US Navy Ready to Deploy Laser Gun
The US Navy plans to deploy its first laser on a ship later this year, and it intends to test an electromagnetic rail gun prototype aboard a vessel within two years, reports AP.
The new technologies are cheaper than missiles, and because lasers run on electricity, they can be fired as long as there is power. They provide a measure of added safety to naval vessels as they don't involve the need to carry propellants and explosives onboard.
The plan is to have a prototype on USS Ponse this summer where the laser gun will be operated by a single sailor. The laser directs an invisible beam of energy that can burn through a target or destroy sensitive electronics. It is designed to target aerial drones, speed boats and swarm boats, all potential threats to warships in the Persian Gulf, where the Ponce, a floating staging base, is set to be deployed.
The navy stated last year that their conservative estimates are that a shot of directed energy from the laser costs under $1. Chief of Naval Research Rear Adm. Matthew Klunder said: "Compare that to the hundreds of thousands of dollars it costs to fire a missile, and you can begin to see the merits of this capability."
The Office of Naval Research and Naval Sea Systems Command recently performed demonstrations of high-energy lasers aboard a moving surface combatant ship, as well as against remotely piloted aircraft. Through careful planning of such demonstrations and by leveraging investments made through other Department of Defense agencies, researchers have been able to increase the ruggedness, power and beam quality of lasers, more than doubling the range of the weapons.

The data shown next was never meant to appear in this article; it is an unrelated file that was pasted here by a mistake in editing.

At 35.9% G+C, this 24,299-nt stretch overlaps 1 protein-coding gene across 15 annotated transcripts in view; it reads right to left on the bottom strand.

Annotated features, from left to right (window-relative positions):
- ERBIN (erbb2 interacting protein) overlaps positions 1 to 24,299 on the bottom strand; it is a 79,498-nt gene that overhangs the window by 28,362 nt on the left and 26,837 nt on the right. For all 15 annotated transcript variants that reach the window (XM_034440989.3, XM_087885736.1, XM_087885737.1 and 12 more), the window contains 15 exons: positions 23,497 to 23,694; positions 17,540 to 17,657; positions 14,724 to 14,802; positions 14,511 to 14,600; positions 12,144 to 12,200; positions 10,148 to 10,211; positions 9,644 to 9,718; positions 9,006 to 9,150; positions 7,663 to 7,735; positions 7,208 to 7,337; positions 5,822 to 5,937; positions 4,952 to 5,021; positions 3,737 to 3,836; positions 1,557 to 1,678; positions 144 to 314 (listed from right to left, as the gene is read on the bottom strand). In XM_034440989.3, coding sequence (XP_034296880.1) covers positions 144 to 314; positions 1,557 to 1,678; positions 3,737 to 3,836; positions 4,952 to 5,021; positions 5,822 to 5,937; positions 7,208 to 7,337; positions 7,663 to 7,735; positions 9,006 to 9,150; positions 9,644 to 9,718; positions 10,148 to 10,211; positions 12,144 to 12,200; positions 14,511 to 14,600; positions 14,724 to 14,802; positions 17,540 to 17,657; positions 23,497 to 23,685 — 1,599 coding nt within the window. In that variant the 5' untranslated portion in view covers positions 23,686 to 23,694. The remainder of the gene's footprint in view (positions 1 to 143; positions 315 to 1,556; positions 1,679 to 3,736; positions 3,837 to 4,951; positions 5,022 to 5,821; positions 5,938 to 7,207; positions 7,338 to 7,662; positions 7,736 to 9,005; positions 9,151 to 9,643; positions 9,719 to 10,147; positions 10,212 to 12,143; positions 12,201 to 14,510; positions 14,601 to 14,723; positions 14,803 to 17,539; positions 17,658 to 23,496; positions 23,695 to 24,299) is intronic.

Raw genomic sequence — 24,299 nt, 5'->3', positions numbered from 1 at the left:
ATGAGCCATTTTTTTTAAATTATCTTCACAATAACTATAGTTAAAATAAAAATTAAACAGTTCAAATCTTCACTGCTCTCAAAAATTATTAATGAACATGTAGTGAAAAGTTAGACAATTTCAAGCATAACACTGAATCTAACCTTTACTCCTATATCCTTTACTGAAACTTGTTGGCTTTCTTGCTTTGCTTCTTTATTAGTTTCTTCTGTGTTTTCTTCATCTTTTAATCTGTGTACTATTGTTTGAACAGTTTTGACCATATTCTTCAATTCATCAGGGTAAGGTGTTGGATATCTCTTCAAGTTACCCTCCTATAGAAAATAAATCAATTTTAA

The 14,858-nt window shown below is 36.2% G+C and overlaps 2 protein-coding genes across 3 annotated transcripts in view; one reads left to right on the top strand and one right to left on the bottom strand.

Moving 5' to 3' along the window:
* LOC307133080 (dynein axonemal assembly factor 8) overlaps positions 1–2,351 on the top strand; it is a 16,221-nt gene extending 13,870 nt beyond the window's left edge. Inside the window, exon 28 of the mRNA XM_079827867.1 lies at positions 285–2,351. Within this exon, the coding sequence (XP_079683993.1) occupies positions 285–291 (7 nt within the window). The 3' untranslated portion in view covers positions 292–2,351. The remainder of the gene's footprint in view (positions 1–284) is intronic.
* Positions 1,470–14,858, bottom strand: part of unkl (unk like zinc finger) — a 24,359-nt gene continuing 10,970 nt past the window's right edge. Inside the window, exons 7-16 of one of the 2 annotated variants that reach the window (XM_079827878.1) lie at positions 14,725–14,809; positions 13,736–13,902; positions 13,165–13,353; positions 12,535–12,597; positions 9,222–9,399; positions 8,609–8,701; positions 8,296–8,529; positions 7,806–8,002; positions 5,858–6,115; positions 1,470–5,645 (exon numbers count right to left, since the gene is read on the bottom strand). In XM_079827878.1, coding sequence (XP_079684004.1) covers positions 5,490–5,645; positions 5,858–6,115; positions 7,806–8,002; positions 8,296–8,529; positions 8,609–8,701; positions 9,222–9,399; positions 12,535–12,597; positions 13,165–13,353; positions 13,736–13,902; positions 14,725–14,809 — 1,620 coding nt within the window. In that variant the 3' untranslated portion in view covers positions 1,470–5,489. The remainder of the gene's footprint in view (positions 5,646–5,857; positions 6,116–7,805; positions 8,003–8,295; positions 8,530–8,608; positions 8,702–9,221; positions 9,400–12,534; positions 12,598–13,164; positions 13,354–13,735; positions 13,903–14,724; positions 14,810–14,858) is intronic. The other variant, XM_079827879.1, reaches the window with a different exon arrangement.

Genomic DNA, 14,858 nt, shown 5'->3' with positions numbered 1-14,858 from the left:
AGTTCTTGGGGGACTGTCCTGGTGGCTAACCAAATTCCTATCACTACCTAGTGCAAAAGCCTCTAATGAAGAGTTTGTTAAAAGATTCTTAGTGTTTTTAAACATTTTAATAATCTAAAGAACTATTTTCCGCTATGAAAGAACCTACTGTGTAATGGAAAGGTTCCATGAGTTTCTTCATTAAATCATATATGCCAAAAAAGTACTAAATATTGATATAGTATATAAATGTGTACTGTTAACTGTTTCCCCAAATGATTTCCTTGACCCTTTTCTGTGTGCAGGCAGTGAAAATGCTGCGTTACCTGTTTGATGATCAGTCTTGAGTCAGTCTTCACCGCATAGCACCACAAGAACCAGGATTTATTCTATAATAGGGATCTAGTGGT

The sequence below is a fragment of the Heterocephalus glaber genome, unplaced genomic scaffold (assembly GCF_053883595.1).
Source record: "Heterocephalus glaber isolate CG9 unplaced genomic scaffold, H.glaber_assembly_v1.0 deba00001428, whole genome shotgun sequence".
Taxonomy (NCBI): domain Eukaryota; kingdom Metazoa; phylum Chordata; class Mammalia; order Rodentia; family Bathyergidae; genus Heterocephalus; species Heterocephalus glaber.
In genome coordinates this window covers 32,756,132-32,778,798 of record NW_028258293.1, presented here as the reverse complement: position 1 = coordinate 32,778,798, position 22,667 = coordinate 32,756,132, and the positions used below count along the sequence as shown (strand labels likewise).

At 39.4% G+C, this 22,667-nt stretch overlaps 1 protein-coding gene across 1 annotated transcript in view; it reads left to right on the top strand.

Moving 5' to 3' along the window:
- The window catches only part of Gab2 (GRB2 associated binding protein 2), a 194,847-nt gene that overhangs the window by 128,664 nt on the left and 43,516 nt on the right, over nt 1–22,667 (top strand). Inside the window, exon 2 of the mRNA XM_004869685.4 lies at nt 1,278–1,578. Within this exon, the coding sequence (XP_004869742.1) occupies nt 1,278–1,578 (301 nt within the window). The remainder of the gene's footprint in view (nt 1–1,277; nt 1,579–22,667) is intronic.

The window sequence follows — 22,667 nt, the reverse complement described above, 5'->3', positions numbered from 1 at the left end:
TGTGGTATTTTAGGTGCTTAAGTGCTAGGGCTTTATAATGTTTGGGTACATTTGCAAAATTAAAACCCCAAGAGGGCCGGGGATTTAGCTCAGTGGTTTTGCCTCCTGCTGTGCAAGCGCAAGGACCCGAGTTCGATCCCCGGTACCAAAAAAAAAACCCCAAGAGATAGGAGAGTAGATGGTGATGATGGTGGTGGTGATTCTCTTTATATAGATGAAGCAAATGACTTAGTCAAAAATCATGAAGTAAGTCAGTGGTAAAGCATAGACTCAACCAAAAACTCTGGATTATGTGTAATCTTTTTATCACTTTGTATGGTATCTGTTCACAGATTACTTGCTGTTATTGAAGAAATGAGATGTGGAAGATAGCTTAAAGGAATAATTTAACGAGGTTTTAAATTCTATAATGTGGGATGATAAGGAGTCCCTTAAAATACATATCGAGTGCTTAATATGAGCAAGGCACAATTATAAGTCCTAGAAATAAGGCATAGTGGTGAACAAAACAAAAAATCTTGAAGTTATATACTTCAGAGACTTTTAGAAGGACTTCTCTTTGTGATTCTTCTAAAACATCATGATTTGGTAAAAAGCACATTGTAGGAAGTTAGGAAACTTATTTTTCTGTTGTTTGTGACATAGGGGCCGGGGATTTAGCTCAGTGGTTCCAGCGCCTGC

Rail guns, which have been tested on land in Virginia, fire a projectile at six or seven times the speed of sound, and these could replace or supplement other long distance guns.
AP says that rail guns require a lot of energy to launch projectiles, and the Navy's new destroyer, the Zumwalt, still under construction at Bath Iron Works in Maine, is the only ship with enough electric power. However, engineers are currently working on a battery system that could store enough energy to allow a rail gun to be retrofitted to other vessels.
Video of the demonstration of the high-energy laser aboard a moving surface combatant ship and against remotely piloted aircraft can be seen here.